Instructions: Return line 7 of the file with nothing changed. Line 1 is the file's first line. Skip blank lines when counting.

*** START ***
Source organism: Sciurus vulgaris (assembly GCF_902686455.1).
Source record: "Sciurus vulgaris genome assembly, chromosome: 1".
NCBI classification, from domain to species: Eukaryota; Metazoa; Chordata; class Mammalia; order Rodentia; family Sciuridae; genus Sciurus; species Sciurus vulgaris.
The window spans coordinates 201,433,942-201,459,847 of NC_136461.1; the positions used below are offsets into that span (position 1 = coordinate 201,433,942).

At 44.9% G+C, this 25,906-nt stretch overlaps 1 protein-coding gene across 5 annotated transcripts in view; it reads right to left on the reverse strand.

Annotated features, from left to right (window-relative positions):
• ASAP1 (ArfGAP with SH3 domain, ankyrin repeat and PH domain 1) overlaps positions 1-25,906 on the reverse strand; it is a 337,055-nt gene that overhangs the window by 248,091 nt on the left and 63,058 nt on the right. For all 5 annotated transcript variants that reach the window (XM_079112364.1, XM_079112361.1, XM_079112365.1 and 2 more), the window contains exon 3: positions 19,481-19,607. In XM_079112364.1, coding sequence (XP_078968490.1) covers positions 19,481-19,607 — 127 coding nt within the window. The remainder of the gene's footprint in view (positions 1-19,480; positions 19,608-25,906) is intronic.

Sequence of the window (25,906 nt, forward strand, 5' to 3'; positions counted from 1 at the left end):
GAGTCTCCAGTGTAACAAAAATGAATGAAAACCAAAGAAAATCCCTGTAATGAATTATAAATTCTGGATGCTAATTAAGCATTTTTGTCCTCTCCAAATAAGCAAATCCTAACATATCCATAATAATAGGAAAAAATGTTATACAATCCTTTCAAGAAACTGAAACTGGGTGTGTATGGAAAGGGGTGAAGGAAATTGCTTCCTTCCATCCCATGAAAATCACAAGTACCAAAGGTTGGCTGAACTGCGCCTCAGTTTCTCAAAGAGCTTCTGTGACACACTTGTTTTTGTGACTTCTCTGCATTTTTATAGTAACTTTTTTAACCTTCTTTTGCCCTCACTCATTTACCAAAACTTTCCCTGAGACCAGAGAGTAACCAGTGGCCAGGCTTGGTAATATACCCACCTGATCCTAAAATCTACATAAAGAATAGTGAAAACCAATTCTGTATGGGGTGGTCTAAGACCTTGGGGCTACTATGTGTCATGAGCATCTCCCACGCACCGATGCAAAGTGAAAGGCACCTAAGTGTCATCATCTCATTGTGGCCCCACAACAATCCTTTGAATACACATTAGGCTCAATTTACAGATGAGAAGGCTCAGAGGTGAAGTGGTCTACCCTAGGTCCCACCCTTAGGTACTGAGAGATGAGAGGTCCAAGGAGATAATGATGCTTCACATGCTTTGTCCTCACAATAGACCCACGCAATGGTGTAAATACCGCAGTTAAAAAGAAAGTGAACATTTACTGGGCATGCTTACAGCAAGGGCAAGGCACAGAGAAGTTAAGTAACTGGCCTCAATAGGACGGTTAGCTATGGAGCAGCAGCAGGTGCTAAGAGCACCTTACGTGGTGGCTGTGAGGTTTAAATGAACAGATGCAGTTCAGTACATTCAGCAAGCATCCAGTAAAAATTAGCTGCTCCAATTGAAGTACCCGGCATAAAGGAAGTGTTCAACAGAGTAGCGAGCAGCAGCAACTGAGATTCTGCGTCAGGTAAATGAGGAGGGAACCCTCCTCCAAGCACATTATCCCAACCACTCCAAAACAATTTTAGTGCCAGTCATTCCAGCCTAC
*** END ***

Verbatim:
• ASAP1 (ArfGAP with SH3 domain, ankyrin repeat and PH domain 1) overlaps positions 1-25,906 on the reverse strand; it is a 337,055-nt gene that overhangs the window by 248,091 nt on the left and 63,058 nt on the right. For all 5 annotated transcript variants that reach the window (XM_079112364.1, XM_079112361.1, XM_079112365.1 and 2 more), the window contains exon 3: positions 19,481-19,607. In XM_079112364.1, coding sequence (XP_078968490.1) covers positions 19,481-19,607 — 127 coding nt within the window. The remainder of the gene's footprint in view (positions 1-19,480; positions 19,608-25,906) is intronic.